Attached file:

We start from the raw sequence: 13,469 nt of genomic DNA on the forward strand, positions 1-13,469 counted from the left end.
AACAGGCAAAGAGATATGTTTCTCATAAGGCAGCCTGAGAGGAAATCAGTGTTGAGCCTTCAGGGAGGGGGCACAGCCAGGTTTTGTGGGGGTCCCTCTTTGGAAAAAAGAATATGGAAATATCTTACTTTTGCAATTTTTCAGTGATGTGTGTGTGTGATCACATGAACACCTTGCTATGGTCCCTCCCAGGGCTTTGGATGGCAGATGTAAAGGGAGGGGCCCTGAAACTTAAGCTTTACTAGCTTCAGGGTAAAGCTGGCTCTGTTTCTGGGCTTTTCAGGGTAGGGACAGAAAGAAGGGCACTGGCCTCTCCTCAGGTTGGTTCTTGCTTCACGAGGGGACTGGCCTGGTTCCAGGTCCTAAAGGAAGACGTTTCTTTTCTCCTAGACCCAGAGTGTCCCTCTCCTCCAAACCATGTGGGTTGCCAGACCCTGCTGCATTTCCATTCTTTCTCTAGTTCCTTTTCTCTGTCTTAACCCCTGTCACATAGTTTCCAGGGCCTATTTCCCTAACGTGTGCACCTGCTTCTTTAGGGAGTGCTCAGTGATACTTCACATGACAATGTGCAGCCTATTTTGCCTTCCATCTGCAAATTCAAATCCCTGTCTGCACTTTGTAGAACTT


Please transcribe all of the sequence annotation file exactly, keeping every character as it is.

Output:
We start from the raw sequence: 13,469 nt of genomic DNA on the forward strand, positions 1-13,469 counted from the left end.
AACAGGCAAAGAGATATGTTTCTCATAAGGCAGCCTGAGAGGAAATCAGTGTTGAGCCTTCAGGGAGGGGGCACAGCCAGGTTTTGTGGGGGTCCCTCTTTGGAAAAAAGAATATGGAAATATCTTACTTTTGCAATTTTTCAGTGATGTGTGTGTGTGATCACATGAACACCTTGCTATGGTCCCTCCCAGGGCTTTGGATGGCAGATGTAAAGGGAGGGGCCCTGAAACTTAAGCTTTACTAGCTTCAGGGTAAAGCTGGCTCTGTTTCTGGGCTTTTCAGGGTAGGGACAGAAAGAAGGGCACTGGCCTCTCCTCAGGTTGGTTCTTGCTTCACGAGGGGACTGGCCTGGTTCCAGGTCCTAAAGGAAGACGTTTCTTTTCTCCTAGACCCAGAGTGTCCCTCTCCTCCAAACCATGTGGGTTGCCAGACCCTGCTGCATTTCCATTCTTTCTCTAGTTCCTTTTCTCTGTCTTAACCCCTGTCACATAGTTTCCAGGGCCTATTTCCCTAACGTGTGCACCTGCTTCTTTAGGGAGTGCTCAGTGATACTTCACATGACAATGTGCAGCCTATTTTGCCTTCCATCTGCAAATTCAAATCCCTGTCTGCACTTTGTAGAACTT